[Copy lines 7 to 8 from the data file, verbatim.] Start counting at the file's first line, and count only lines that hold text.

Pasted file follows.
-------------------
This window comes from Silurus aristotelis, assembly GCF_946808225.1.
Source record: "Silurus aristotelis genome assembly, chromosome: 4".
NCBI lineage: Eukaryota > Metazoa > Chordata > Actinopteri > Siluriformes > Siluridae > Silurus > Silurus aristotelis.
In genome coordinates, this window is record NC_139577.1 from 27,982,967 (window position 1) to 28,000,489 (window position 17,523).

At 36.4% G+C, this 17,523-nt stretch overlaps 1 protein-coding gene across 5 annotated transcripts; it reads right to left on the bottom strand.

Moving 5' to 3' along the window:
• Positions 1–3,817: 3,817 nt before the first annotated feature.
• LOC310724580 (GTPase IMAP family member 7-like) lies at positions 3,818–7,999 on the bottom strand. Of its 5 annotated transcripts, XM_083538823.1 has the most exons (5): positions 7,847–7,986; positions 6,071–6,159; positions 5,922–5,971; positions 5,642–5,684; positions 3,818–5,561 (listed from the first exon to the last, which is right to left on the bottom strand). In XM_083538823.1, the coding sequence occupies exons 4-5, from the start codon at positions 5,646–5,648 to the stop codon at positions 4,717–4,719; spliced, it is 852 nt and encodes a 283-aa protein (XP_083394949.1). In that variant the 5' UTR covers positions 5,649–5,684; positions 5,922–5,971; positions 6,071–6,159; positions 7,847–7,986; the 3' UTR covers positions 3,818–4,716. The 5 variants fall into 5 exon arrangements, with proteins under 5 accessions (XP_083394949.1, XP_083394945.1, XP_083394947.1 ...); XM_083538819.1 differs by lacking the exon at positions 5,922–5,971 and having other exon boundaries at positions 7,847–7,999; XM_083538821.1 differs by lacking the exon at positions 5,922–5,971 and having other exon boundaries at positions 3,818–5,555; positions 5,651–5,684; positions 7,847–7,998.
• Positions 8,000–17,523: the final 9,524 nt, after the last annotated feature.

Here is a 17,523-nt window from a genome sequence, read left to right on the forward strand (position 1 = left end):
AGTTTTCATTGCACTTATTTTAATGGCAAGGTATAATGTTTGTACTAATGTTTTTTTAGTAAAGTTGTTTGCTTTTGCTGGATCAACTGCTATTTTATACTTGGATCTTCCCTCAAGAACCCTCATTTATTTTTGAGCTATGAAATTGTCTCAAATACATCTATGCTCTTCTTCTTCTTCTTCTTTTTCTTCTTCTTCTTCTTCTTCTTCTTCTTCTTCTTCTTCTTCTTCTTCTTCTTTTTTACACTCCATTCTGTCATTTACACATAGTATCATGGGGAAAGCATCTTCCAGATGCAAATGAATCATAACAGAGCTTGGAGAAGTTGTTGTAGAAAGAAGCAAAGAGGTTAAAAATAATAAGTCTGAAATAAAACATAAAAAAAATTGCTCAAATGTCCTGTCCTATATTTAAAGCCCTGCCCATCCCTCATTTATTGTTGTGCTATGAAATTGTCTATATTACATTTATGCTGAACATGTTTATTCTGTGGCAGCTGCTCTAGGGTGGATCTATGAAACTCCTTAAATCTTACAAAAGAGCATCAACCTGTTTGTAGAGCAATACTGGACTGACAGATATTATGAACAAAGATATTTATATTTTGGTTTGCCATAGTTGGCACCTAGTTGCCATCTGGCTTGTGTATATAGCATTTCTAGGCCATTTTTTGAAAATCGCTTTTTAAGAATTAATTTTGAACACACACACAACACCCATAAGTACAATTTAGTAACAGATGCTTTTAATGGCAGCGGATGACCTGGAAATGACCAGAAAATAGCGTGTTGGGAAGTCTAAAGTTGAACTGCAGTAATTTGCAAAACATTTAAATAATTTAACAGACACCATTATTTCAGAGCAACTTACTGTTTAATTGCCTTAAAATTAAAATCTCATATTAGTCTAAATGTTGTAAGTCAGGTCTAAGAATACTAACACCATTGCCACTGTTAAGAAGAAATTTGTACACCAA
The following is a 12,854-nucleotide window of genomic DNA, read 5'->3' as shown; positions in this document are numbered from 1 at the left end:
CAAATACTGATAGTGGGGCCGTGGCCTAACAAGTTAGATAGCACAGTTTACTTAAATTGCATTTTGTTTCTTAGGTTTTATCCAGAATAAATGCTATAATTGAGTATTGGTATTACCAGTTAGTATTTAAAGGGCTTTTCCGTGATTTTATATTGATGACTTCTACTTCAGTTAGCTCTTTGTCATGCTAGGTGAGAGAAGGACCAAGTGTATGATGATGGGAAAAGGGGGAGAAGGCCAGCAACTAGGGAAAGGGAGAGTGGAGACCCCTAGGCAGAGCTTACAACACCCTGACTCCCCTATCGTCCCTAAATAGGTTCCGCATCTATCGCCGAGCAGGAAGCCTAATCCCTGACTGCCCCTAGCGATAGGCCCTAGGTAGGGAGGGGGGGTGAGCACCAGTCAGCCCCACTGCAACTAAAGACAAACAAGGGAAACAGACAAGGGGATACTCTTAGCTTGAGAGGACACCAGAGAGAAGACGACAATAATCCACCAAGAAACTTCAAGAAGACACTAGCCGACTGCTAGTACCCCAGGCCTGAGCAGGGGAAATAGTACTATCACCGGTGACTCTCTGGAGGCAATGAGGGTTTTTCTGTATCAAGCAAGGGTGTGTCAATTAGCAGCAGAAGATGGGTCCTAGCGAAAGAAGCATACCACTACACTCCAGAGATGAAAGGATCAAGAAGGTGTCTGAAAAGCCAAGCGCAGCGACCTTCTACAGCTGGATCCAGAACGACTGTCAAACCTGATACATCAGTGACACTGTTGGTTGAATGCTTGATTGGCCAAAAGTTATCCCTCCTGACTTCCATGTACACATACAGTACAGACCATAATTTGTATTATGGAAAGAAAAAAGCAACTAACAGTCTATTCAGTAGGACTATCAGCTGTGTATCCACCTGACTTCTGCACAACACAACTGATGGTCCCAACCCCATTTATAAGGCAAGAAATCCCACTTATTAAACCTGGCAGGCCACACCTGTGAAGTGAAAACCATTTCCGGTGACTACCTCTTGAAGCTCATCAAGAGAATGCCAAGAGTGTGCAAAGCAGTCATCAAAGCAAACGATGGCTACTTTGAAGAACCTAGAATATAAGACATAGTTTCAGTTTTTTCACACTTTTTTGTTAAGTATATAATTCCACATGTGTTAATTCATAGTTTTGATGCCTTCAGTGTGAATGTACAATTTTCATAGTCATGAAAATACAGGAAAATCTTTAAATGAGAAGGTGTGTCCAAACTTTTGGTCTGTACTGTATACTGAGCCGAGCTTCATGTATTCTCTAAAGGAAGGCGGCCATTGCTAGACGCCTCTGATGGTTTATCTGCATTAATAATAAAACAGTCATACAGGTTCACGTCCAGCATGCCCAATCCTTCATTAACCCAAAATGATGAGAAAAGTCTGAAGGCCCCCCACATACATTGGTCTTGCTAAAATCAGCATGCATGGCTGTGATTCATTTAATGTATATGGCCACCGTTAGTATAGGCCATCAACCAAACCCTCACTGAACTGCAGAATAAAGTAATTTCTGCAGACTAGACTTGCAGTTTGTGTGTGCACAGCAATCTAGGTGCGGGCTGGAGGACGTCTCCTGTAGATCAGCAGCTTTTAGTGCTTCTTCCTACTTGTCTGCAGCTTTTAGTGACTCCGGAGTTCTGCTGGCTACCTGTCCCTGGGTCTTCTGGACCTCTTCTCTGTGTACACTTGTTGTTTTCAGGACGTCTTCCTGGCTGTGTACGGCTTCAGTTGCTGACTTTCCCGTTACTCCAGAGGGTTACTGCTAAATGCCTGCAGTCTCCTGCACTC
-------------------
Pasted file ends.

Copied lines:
• Positions 1–3,817: 3,817 nt before the first annotated feature.
• LOC310724580 (GTPase IMAP family member 7-like) lies at positions 3,818–7,999 on the bottom strand. Of its 5 annotated transcripts, XM_083538823.1 has the most exons (5): positions 7,847–7,986; positions 6,071–6,159; positions 5,922–5,971; positions 5,642–5,684; positions 3,818–5,561 (listed from the first exon to the last, which is right to left on the bottom strand). In XM_083538823.1, the coding sequence occupies exons 4-5, from the start codon at positions 5,646–5,648 to the stop codon at positions 4,717–4,719; spliced, it is 852 nt and encodes a 283-aa protein (XP_083394949.1). In that variant the 5' UTR covers positions 5,649–5,684; positions 5,922–5,971; positions 6,071–6,159; positions 7,847–7,986; the 3' UTR covers positions 3,818–4,716. The 5 variants fall into 5 exon arrangements, with proteins under 5 accessions (XP_083394949.1, XP_083394945.1, XP_083394947.1 ...); XM_083538819.1 differs by lacking the exon at positions 5,922–5,971 and having other exon boundaries at positions 7,847–7,999; XM_083538821.1 differs by lacking the exon at positions 5,922–5,971 and having other exon boundaries at positions 3,818–5,555; positions 5,651–5,684; positions 7,847–7,998.